But as soon as I did....

In July, when I was feeling comfortable standing again, I went back to her Triple Berry Coffee Cake recipe and turned them in to muffins (or little coffee cakes). They were absolutely amazing. So amazing that people at work asked me for the recipe. I happily gave them Ivonne's URL.

I hadn't the time to post this feeble tribute to one of our great foodbloggers until now. And she has no clue about it (tee hee). She'll probably blush. She's a blushy type :)



15 August 2006

Feast: Bloggy Brunch

On Sunday I drove into Toronto to see Spamalot again. I loved it so much the first time, that I refused to sell my subscription ticket (yeah, that was me on the phone during intermission last month leaving a highly excited message on my friend's voicemail begging her to NOT sell my ticket...and good thing I called because someone asked her the next day if it was still available...I know, I know, I'm selfish and should have let someone else see the show, since it's closing in less than a month...but it's so rare for me to be so enthusiastic about a Mirvish offering). It was just as good the second time and I'm still finding confetti in my purse...Zeus is also finding the papery bits...especially the shiny ones...he's not sure what to do with them.

Anyway, I thought it would be a good opportunity for another bloggy meal. This time my brunchy companion was Lea of Canada Eats. This new online food magazine has the feel of a blog. And, like all foodblogs I know of, it's about a love of food and new edible experiences.

Lea is an absolute sweetheart. She's bright, articulate and intelligent. Plus (most importantly), she put up with my pre-caffinated, I-got-up-far-too-early-to-drive-to-TO-so-I-could-get-a-free-parking-spot-at-my-friend's-apartment-before-all-the-Taste of the Danforth-diners-took-all-the-parking babblings. We talked about this and that, places we've been to, things we've read, Canada Eats, and of course food and the politics of foodblogging.

We met at Over Easy (yes, I look for any and every excuse to go there). I had the full English (I love everything about it, but especially the toasted malt bread) (above, left). Lea had a salad with her eggs florentine (above, right). It was all good.


13 August 2006

Feast: Spamalot

A few weeks ago (okay, it was more like a month ago), TFE and I headed into Toronto for a day to ourselves. We had EXCELLENT seats for Spamalot -- quite possibly the best Mirvish-sponsored production I've seen in six or seven years...so much better than re-hashed Andrew Lloyd Webber and that fiasco that was Lord of the Rings.

Anyway, we decided to have brunch at TFE's spot of choice,

My darling dearest had a big breakfasty thingie (left) and I had eggs benedict with brie and mushrooms (right). I must admit that I wasn't impressed. It all looked hugely wonderful...and huge, but this was an instance where the kitchen spent more time making things look appetising as oppose to tasty (the poached egg might as well have been a boiled egg and instead of fresh mushrooms that were sauteed (or even raw), the plate boasted canned, cold and waterlogged mushrooms). I won't be going back again.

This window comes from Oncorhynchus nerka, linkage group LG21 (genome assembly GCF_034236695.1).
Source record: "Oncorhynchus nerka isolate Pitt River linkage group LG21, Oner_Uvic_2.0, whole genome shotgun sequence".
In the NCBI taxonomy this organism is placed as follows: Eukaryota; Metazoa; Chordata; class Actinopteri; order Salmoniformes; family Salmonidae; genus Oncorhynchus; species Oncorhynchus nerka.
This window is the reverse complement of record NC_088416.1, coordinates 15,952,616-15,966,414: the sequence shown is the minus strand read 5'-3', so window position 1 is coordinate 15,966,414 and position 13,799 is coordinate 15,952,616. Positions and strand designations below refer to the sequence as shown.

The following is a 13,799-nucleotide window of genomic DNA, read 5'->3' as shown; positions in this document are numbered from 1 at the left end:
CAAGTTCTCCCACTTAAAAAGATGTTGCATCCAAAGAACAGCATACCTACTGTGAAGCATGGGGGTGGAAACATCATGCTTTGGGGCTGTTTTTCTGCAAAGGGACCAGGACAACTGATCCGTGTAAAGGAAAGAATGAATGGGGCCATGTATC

Prior to heading out we decided to partake in
Summerlicious, an annual (this is the third year) restaurant festival where some of the city's better restaurants offer very reasonable three-course, prix fixes. After perusing the menues, we decided to sup at Urban:

Yummy! It totally made up for Cora's. For starters, TFE had the soup (which he didn't let me photograph) and I had the goat cheese and grilled portobello mushroom phyllo tart, mixed greens with cherry tomatoes, roast fig jam and chervil oil (top). Our mains were a grilled beef striploin with sweet potato mash, red wine jus and veg (middle, left (mine)) and grilled baby back ribs Crown Royal molasses sauce, toasted pinenut and parsley rice with baked beans (middle, right (his)). For dessert, I got an extra-thick crusted creme brulee (whee!!) and TFE had the mixed berry and apple Crumble served with Devonshire custard.

I must admit the dinner entertainment was unintentionally supplied by the next table--the tragically beautiful people who insisted on wearing oversized sunglasses indoors and looked down their noses at those of us who were...shall we say...country bumpkins. You see, they were stylish, beautiful and rich and had very, very hard lives: She (the stick insect) cut her very stylish, beautiful and somewhat overpriced burger into quarters and ate only one or two pieces (I assume because eating the rest would be far too much...even though she could down the fries without a problem) was forcing herself to get married in Sonoma because "that's what has to be done" and to honeymoon in some private island in the Caribbean because "that's what has to be done." Her dining companion (not her fiance) was a loud talking name dropper who apparently knows Bruce Springsteen's therapist, among other degrees of separation from other Hollywood types. Every time the name dropper dropped a name, his volume would go up--quite hillarious, really. He was concerned for his friend because she was so upset about this huge wedding: